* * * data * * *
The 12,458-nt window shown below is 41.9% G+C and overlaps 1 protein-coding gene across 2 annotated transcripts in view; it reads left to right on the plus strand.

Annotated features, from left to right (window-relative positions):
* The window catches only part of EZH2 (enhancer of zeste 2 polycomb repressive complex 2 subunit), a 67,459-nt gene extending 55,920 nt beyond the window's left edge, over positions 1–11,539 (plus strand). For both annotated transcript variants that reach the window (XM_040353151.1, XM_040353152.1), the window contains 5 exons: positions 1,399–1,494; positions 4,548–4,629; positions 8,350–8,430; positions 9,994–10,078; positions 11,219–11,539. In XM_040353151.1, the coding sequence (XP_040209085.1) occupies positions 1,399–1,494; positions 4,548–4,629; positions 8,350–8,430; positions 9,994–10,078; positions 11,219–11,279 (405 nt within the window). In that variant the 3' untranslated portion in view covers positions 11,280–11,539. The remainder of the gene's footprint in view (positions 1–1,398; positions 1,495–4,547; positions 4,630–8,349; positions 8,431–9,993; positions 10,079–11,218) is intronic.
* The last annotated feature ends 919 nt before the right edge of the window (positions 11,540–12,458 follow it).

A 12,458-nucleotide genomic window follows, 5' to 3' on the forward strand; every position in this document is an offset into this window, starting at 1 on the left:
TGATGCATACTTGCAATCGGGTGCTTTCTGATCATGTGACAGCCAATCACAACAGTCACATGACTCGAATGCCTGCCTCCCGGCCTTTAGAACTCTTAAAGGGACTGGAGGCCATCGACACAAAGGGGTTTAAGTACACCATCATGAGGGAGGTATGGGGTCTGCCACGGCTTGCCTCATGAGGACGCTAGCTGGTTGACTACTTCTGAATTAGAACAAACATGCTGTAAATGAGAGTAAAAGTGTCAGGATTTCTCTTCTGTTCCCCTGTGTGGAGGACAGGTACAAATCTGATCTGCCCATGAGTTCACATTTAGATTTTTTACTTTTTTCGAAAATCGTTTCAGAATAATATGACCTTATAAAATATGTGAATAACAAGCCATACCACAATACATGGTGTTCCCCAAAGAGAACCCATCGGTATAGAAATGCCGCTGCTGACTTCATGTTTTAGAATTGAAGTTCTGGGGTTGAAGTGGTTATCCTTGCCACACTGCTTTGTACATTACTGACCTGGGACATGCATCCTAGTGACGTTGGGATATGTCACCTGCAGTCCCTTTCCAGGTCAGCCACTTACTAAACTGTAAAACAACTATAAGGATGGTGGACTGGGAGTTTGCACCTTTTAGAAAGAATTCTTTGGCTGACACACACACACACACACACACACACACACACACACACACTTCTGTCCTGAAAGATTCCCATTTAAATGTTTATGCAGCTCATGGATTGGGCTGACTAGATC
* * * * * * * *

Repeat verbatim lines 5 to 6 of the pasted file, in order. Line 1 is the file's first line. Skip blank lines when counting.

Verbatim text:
A 12,458-nucleotide genomic window follows, 5' to 3' on the forward strand; every position in this document is an offset into this window, starting at 1 on the left:
TGATGCATACTTGCAATCGGGTGCTTTCTGATCATGTGACAGCCAATCACAACAGTCACATGACTCGAATGCCTGCCTCCCGGCCTTTAGAACTCTTAAAGGGACTGGAGGCCATCGACACAAAGGGGTTTAAGTACACCATCATGAGGGAGGTATGGGGTCTGCCACGGCTTGCCTCATGAGGACGCTAGCTGGTTGACTACTTCTGAATTAGAACAAACATGCTGTAAATGAGAGTAAAAGTGTCAGGATTTCTCTTCTGTTCCCCTGTGTGGAGGACAGGTACAAATCTGATCTGCCCATGAGTTCACATTTAGATTTTTTACTTTTTTCGAAAATCGTTTCAGAATAATATGACCTTATAAAATATGTGAATAACAAGCCATACCACAATACATGGTGTTCCCCAAAGAGAACCCATCGGTATAGAAATGCCGCTGCTGACTTCATGTTTTAGAATTGAAGTTCTGGGGTTGAAGTGGTTATCCTTGCCACACTGCTTTGTACATTACTGACCTGGGACATGCATCCTAGTGACGTTGGGATATGTCACCTGCAGTCCCTTTCCAGGTCAGCCACTTACTAAACTGTAAAACAACTATAAGGATGGTGGACTGGGAGTTTGCACCTTTTAGAAAGAATTCTTTGGCTGACACACACACACACACACACACACACACACACACACACACTTCTGTCCTGAAAGATTCCCATTTAAATGTTTATGCAGCTCATGGATTGGGCTGACTAGATC